The Zelator: A Modern Initiate Explores the Ancient Mysteries
From the dawn of history a small group of magi working within a specific magical tradition have believed they have been influencing the course of history, guiding mankind towards higher levels of conciousness. Theirs is a reincarnationist philosophy and they believe that, as initiates of the highest order, they return in local groups at key moments to conspire to change the course of events. Whether or not their beliefs are right, whether or not their magical practices work in the way they believe, this book seeks to prove that certain remarkable individuals, many of them famous in other areas - such as Leonardo da Vinci, Newton and Goethe, have undoubtedly held these beliefs.
The Zelator is a book that dropped in to my hands by accident. Bored, on a business trip to Toronto, I was browsing a low cost bookstore and came across the book. It sounded intriguing and so I bought it. This is the third time that I have subsequently read the book and, each time, I see more – I understand more. It is a veritable treasure trove of esoteric insights that have to be gleaned from the book – absorbed almost – from its pages. I suspect that much more is to be learned, considered and discovered in its pages.
The book is based on the diaries of an initiate – Mark Hedsel (most likely a pseudonym) – and edited along with an introduction and copies footnotes by David Ovason. The writing style seems a little dated and Hedsel uses ‘we’ as opposed to ‘I’ throughout which I assume to mean the combination of his higher self and his ego though I am still not quite sure. It is in place, tough to read as Hedsel often gets into streams of detail – some of which on the surface seems superfluous but which you eventually realise is absolutely relevant. Despite the heavy going, this book is an incredible read.
My overall reaction to the book to be honest is a cross between envy, nostalgia and a feeling of unworthiness. Why? Well, while Hedsel’s life overlaps my own his was quite a different era when the oral tradition was still very prevalent. He studies under several teachers the like of which I have never met and I think he was very fortunate to have done so. These days, it’s all internet and remote study for us solo students. Additionally, one suspects that he had the benefit of a classical education as opposed to what even in my day passed for a basic education; adequate but lacking the richness of the classics. Finally, there is a quiet authority about his words in which he hints and guides showing the way without necessarily providing the answers.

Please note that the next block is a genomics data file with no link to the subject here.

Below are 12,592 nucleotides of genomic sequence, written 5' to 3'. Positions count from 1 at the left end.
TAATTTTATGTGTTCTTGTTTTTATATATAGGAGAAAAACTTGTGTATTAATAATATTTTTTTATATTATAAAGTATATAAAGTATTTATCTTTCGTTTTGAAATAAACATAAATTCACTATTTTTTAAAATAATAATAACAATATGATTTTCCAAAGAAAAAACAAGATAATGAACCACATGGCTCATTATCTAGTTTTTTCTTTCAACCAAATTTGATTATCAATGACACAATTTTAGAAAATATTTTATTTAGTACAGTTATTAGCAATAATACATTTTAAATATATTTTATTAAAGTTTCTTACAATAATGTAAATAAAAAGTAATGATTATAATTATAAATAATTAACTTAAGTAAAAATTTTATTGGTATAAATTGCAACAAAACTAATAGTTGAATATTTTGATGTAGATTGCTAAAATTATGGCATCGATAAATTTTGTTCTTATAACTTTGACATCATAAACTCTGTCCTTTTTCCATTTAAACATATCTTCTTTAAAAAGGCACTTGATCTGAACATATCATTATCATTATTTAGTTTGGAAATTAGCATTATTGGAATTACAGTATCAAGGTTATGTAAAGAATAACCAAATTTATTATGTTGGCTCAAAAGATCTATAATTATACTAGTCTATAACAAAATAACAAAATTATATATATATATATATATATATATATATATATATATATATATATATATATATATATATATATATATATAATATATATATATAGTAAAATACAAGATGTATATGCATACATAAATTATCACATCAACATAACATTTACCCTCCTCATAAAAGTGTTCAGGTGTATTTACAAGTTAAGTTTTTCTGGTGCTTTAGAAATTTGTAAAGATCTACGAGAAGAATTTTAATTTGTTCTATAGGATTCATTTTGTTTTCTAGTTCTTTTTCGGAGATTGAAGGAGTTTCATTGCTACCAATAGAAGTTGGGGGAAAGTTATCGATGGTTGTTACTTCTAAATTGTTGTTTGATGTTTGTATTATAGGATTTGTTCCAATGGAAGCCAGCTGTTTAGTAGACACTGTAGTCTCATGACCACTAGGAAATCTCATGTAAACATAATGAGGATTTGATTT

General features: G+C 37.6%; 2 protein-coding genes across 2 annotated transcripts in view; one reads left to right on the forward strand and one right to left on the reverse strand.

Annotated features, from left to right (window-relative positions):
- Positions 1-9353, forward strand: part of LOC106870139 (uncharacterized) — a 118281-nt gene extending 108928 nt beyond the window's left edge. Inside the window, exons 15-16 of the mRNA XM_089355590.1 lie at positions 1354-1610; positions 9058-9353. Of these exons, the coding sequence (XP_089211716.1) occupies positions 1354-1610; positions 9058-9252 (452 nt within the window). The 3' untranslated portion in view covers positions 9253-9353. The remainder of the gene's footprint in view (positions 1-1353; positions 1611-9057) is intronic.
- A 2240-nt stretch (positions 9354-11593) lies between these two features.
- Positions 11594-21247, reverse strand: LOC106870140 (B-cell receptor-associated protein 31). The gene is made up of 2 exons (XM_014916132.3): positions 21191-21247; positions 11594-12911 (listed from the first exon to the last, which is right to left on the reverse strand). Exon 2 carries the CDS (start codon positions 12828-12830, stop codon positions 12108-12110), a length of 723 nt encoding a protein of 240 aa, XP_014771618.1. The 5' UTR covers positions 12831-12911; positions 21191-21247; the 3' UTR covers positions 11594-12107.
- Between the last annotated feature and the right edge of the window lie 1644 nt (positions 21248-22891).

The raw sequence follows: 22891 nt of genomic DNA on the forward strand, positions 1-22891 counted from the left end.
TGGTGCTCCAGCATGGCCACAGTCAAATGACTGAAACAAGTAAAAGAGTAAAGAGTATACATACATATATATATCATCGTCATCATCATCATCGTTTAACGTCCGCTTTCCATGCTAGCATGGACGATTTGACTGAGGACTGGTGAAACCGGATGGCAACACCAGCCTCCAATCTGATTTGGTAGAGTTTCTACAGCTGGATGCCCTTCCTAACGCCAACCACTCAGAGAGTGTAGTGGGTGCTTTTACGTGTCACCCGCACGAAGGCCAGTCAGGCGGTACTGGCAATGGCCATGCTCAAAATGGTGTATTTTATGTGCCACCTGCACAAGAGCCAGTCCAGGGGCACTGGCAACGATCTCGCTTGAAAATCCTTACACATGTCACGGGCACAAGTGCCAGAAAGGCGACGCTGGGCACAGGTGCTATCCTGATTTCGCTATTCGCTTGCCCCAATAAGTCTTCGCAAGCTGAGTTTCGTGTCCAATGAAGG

Hedsel’s book is about initiation and about a specific path of initiation – that of the Fool. In the book, he makes no mention nor does he allude to any particular practices save meditation, yet he talks of magic. Unaffiliated with any particular school as the Fool he moves from teacher to experience following his own questions to an answer and, as he does so, he experiences a number of initiation experiences – fission – in which he sloughs off dark matter on his way towards the light. He in a sense is an example of how it might be done as a solo practioner.
I will be honest and say I adore this book. I will read it many more times seeking greater insight and following its clues and pointers. It is among the very small group of books that I regularly consult and I can highly recommend it.